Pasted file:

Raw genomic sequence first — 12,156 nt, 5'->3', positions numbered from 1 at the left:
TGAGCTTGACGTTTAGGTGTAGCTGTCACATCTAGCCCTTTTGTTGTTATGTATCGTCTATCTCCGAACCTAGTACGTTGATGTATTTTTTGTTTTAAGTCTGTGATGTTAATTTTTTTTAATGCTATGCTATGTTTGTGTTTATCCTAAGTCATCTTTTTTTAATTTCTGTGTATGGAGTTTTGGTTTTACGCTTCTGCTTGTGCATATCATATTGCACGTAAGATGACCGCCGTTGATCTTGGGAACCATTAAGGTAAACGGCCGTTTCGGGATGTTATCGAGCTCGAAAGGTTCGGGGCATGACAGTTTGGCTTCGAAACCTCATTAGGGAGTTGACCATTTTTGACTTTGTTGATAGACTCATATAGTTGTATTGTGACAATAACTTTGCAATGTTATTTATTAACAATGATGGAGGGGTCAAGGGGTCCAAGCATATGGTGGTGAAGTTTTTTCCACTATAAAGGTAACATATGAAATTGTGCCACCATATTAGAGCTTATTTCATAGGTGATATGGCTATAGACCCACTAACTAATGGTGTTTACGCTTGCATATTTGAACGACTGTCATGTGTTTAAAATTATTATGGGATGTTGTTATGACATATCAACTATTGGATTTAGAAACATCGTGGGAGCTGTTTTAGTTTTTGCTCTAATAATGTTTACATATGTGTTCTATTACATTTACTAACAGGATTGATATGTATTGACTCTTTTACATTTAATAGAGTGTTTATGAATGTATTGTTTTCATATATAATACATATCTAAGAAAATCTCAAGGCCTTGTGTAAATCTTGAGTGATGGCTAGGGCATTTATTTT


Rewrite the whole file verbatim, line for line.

Raw genomic sequence first — 12,156 nt, 5'->3', positions numbered from 1 at the left:
TGAGCTTGACGTTTAGGTGTAGCTGTCACATCTAGCCCTTTTGTTGTTATGTATCGTCTATCTCCGAACCTAGTACGTTGATGTATTTTTTGTTTTAAGTCTGTGATGTTAATTTTTTTTAATGCTATGCTATGTTTGTGTTTATCCTAAGTCATCTTTTTTTAATTTCTGTGTATGGAGTTTTGGTTTTACGCTTCTGCTTGTGCATATCATATTGCACGTAAGATGACCGCCGTTGATCTTGGGAACCATTAAGGTAAACGGCCGTTTCGGGATGTTATCGAGCTCGAAAGGTTCGGGGCATGACAGTTTGGCTTCGAAACCTCATTAGGGAGTTGACCATTTTTGACTTTGTTGATAGACTCATATAGTTGTATTGTGACAATAACTTTGCAATGTTATTTATTAACAATGATGGAGGGGTCAAGGGGTCCAAGCATATGGTGGTGAAGTTTTTTCCACTATAAAGGTAACATATGAAATTGTGCCACCATATTAGAGCTTATTTCATAGGTGATATGGCTATAGACCCACTAACTAATGGTGTTTACGCTTGCATATTTGAACGACTGTCATGTGTTTAAAATTATTATGGGATGTTGTTATGACATATCAACTATTGGATTTAGAAACATCGTGGGAGCTGTTTTAGTTTTTGCTCTAATAATGTTTACATATGTGTTCTATTACATTTACTAACAGGATTGATATGTATTGACTCTTTTACATTTAATAGAGTGTTTATGAATGTATTGTTTTCATATATAATACATATCTAAGAAAATCTCAAGGCCTTGTGTAAATCTTGAGTGATGGCTAGGGCATTTATTTT